What are the best oak trees for deer hunting? Deer is exceptionally fond of acorns, and this knowledge can give you a unique hunting advantage. As one of the most nutrient-dense wild foods on the planet, acorns are procured from oak trees. That’s why deer hunters consider oaks the best food source that never fails to attract whitetail deer, especially during winter.
Oak is great because of its immense health benefits to wild animals, its looks, and its ability to sequestrate carbon. Unfortunately, most budding hunters do not know about these versatile trees.
Of the many types of oak trees in this country, the two most popular are white oaks and red oaks. So, without further ado, let Louisiana Landsource try to help you understand these two important trees in more detail, including how they attract deer and what type of nuts they grow.
1. White Oaks (Quercus alba)
White oaks enjoy an unmatched reputation among hunters in North America. These are commonly found in the central parts and east of the country, eastern Texas, and northern Florida. You can even find white oaks in Canada. On average, they are 70 – 90 feet in height and have a life of 200+ years.
White oaks achieve their sexual maturity when they’re about 20 years old. However, they only start producing large acorn crops when nearing their 50th year. White oaks have their signature rounded leaves, contrary to red oak’s serrated leaves though some species of these two trees can be alike. Acorns produced by white oaks have a lesser amount of tannin present in their nuts as compared to red oak species. Less tannin content makes white oak acorns more edible to wildlife, including deer. The large, delicious acorns are usually produced by burr oak and east coast white oaks.
2. Red Oaks (Quercus rubra)
In general, the leaves of red oaks have pointed or sharp lobes. But some types have a rounded appearance. Like pin oaks and black oaks, red oaks have pointed leaves. These stunning trees are commonly found in the eastern U.S. and are renowned for their incredibly beautiful fall foliage. Another awesome fact about red oaks is their exceptionally long lifespan. They have a life of anywhere between 150 and 250 years and can grow as high as 75 feet on average.
Red oaks don’t have a good reputation among seasoned hunters mainly because of their relatively bitter acorns. When it comes to the sweetest acorns, pin oaks are undisputable.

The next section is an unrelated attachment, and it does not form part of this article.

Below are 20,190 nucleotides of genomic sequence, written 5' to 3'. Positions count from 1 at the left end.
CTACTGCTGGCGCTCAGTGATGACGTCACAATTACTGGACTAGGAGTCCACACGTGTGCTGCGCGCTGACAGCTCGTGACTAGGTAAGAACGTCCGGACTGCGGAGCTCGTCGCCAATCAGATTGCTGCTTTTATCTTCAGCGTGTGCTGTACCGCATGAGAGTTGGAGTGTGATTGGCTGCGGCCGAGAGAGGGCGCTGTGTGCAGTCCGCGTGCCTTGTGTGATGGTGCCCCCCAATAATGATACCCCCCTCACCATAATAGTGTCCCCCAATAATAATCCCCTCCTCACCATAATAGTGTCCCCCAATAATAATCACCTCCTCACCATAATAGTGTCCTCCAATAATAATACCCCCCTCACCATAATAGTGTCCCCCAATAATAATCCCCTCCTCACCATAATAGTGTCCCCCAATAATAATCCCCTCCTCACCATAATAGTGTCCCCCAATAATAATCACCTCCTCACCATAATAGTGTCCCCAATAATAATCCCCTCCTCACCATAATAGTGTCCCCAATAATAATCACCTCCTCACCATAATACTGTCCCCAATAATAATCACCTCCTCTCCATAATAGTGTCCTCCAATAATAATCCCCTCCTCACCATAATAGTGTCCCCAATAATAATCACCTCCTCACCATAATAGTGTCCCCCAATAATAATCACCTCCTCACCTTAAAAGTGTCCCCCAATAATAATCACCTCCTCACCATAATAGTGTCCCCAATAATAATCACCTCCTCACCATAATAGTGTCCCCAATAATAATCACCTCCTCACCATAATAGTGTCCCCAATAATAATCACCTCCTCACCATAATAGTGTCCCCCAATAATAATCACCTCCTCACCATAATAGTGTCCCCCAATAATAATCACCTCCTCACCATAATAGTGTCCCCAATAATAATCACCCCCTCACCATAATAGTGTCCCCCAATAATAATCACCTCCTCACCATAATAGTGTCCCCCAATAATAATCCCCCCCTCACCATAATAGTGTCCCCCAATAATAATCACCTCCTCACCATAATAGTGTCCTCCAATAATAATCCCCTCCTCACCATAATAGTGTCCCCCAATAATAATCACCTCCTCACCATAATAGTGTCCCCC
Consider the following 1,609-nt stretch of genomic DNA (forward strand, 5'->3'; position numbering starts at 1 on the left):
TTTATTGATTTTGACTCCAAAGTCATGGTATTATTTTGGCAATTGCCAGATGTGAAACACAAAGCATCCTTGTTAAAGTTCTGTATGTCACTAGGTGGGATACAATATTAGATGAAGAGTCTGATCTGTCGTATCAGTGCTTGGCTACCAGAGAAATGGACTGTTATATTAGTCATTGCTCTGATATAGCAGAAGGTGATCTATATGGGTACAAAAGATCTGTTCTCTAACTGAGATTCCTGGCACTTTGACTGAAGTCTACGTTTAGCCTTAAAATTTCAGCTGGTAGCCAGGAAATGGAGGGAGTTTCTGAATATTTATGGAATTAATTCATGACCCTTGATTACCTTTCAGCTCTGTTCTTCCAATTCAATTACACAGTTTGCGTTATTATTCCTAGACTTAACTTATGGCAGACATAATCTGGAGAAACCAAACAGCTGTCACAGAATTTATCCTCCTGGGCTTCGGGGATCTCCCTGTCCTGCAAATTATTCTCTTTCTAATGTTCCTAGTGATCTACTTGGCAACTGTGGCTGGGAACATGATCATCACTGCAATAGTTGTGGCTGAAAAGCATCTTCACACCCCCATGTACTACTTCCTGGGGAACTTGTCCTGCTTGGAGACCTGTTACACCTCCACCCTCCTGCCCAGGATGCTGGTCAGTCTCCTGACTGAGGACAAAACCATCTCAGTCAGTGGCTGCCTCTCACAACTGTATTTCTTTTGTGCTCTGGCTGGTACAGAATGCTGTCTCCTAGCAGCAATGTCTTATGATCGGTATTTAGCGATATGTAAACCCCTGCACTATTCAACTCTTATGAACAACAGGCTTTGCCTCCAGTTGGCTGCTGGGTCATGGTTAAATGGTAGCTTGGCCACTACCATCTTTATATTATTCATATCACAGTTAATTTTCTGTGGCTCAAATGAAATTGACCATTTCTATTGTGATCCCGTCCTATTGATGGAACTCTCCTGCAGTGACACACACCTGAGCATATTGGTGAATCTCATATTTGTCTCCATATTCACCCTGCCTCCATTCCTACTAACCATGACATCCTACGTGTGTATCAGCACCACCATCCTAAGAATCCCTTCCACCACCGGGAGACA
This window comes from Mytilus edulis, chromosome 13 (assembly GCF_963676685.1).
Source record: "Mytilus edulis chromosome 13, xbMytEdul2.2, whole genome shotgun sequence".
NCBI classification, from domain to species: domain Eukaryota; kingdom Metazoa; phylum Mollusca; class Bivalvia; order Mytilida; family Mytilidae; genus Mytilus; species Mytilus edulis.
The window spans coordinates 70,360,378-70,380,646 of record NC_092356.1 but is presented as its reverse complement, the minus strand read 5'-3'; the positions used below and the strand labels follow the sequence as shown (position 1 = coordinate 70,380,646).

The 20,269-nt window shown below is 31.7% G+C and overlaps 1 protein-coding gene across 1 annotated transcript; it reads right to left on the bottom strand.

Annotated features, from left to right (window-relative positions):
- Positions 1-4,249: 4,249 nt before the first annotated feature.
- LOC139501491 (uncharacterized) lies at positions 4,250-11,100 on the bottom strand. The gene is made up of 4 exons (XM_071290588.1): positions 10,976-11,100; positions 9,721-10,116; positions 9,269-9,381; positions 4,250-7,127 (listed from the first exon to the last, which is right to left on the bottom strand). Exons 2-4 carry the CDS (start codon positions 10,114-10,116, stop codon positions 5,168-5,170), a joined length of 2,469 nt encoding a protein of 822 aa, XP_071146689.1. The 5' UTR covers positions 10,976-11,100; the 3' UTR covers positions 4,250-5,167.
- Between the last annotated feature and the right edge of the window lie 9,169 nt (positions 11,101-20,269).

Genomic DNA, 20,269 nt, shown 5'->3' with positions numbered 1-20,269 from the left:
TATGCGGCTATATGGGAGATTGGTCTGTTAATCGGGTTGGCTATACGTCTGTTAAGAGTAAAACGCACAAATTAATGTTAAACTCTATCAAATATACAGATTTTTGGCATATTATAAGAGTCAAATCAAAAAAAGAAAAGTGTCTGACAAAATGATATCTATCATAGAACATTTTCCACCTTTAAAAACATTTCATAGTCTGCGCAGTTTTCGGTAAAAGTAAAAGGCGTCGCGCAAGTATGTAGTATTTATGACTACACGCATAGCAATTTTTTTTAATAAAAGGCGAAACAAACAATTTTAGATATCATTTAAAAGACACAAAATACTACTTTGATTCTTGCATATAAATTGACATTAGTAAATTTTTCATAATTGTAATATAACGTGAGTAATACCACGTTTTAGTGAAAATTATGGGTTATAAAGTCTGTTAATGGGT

When searching for food, deer usually eat any acorn they can find, but during mast years, they usually ignore red oak acorns and prefer the delicious whites. If you can find the differences quickly, you can make better hunting decisions depending on the location and presence of red oaks.
Deer and Acorns
Mother Nature makes acorns available in bountiful around October (early rut phase). This is when the deer search for high-protein foods, and nature doesn’t disappoint them. To deal with the harsh winter months, acorns falling from oak trees are usually scattered everywhere at this time of the year.
White oak acorns are generally dropped before the red ones. This makes it the ideal time for setting up near the cluster of white oak trees for early bowhunting season. The perfect locations are the routes leading to the feeding areas.
Red oak nuts usually have a longer lifespan on the ground because of their higher tannin content, an all-natural preservative. On the other hand, due to less tannin content in white oaks, deer generally consume them quickly. White oak nuts can deteriorate much faster. So they have fewer chances of any natural germination.
As mentioned before, acorns from red oak trees have a longer life on the ground. So, they can also become weathered over time, which reduces their tannin content significantly. Never overlook the red oaks because most deer will still eat their acorns. However, they may not specifically look for red oak acorns sometimes until the later part of the season. For this reason, these acorns are sometimes called “rut nuts.”
At the end of the day, it all boils down to factors like the availability of other food sources, time of the year, and weather conditions that will determine how the deer population in your area will treat the acorns. However, they will surely eat at least some because the fact is that the deer and other wildlife love them. And this gives you one more reason to include oaks in your hunting strategy this season.